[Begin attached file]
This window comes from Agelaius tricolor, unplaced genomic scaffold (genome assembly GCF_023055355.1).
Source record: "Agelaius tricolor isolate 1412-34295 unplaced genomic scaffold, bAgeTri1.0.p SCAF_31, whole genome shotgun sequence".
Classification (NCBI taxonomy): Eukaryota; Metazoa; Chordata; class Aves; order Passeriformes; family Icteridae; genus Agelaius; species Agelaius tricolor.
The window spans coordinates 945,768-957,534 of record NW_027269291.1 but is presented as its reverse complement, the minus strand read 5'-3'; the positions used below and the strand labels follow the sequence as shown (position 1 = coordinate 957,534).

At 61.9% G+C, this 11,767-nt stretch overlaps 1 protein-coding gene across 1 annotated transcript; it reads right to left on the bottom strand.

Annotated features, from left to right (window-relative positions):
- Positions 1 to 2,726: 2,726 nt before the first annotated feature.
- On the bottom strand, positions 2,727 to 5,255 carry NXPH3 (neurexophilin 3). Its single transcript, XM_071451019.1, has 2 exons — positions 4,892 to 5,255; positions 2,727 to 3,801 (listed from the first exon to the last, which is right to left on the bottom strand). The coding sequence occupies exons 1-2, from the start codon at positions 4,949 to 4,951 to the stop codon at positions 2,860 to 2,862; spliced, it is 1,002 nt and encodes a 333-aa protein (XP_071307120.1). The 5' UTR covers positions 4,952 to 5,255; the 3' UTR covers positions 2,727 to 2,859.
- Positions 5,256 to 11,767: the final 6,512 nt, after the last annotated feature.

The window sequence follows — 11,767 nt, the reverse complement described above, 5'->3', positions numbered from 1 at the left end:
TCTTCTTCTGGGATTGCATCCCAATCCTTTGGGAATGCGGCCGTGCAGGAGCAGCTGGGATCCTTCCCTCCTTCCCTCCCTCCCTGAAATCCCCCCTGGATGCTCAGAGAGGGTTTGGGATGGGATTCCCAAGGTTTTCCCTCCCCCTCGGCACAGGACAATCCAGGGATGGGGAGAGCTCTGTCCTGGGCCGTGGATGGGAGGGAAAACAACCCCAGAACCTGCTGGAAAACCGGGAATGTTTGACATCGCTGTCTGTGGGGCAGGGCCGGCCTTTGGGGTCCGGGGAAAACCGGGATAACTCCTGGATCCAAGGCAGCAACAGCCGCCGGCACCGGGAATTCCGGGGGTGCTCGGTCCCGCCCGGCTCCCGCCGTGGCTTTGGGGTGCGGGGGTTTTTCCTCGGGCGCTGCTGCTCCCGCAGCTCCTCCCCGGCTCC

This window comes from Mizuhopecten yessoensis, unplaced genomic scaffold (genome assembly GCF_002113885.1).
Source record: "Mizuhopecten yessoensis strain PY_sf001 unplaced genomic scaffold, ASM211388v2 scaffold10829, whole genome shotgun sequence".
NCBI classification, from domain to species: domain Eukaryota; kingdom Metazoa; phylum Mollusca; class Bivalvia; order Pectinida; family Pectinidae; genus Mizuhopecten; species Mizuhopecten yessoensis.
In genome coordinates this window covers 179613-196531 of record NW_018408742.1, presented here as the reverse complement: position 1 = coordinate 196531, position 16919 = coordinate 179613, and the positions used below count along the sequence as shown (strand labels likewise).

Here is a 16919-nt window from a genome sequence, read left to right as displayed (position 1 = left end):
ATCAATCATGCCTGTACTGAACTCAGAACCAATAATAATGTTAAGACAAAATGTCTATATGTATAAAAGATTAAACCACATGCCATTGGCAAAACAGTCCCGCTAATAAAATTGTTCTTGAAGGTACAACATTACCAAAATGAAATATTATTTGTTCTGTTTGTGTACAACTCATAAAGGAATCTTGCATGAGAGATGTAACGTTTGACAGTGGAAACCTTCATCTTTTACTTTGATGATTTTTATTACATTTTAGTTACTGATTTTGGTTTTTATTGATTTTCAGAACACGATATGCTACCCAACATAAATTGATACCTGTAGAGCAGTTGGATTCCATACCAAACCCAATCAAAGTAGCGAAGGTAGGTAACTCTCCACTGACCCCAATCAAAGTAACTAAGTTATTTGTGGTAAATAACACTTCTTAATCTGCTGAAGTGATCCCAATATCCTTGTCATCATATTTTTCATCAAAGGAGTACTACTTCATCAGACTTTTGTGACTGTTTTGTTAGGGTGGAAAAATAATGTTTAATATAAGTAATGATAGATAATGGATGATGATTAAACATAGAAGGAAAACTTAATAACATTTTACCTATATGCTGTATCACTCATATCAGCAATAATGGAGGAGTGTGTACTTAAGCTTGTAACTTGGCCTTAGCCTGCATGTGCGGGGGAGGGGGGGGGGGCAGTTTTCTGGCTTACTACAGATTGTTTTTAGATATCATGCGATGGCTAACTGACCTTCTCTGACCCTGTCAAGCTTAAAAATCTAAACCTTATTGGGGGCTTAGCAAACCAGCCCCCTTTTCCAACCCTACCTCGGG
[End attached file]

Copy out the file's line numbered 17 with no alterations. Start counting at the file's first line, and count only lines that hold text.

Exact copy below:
ATCAATCATGCCTGTACTGAACTCAGAACCAATAATAATGTTAAGACAAAATGTCTATATGTATAAAAGATTAAACCACATGCCATTGGCAAAACAGTCCCGCTAATAAAATTGTTCTTGAAGGTACAACATTACCAAAATGAAATATTATTTGTTCTGTTTGTGTACAACTCATAAAGGAATCTTGCATGAGAGATGTAACGTTTGACAGTGGAAACCTTCATCTTTTACTTTGATGATTTTTATTACATTTTAGTTACTGATTTTGGTTTTTATTGATTTTCAGAACACGATATGCTACCCAACATAAATTGATACCTGTAGAGCAGTTGGATTCCATACCAAACCCAATCAAAGTAGCGAAGGTAGGTAACTCTCCACTGACCCCAATCAAAGTAACTAAGTTATTTGTGGTAAATAACACTTCTTAATCTGCTGAAGTGATCCCAATATCCTTGTCATCATATTTTTCATCAAAGGAGTACTACTTCATCAGACTTTTGTGACTGTTTTGTTAGGGTGGAAAAATAATGTTTAATATAAGTAATGATAGATAATGGATGATGATTAAACATAGAAGGAAAACTTAATAACATTTTACCTATATGCTGTATCACTCATATCAGCAATAATGGAGGAGTGTGTACTTAAGCTTGTAACTTGGCCTTAGCCTGCATGTGCGGGGGAGGGGGGGGGGGCAGTTTTCTGGCTTACTACAGATTGTTTTTAGATATCATGCGATGGCTAACTGACCTTCTCTGACCCTGTCAAGCTTAAAAATCTAAACCTTATTGGGGGCTTAGCAAACCAGCCCCCTTTTCCAACCCTACCTCGGG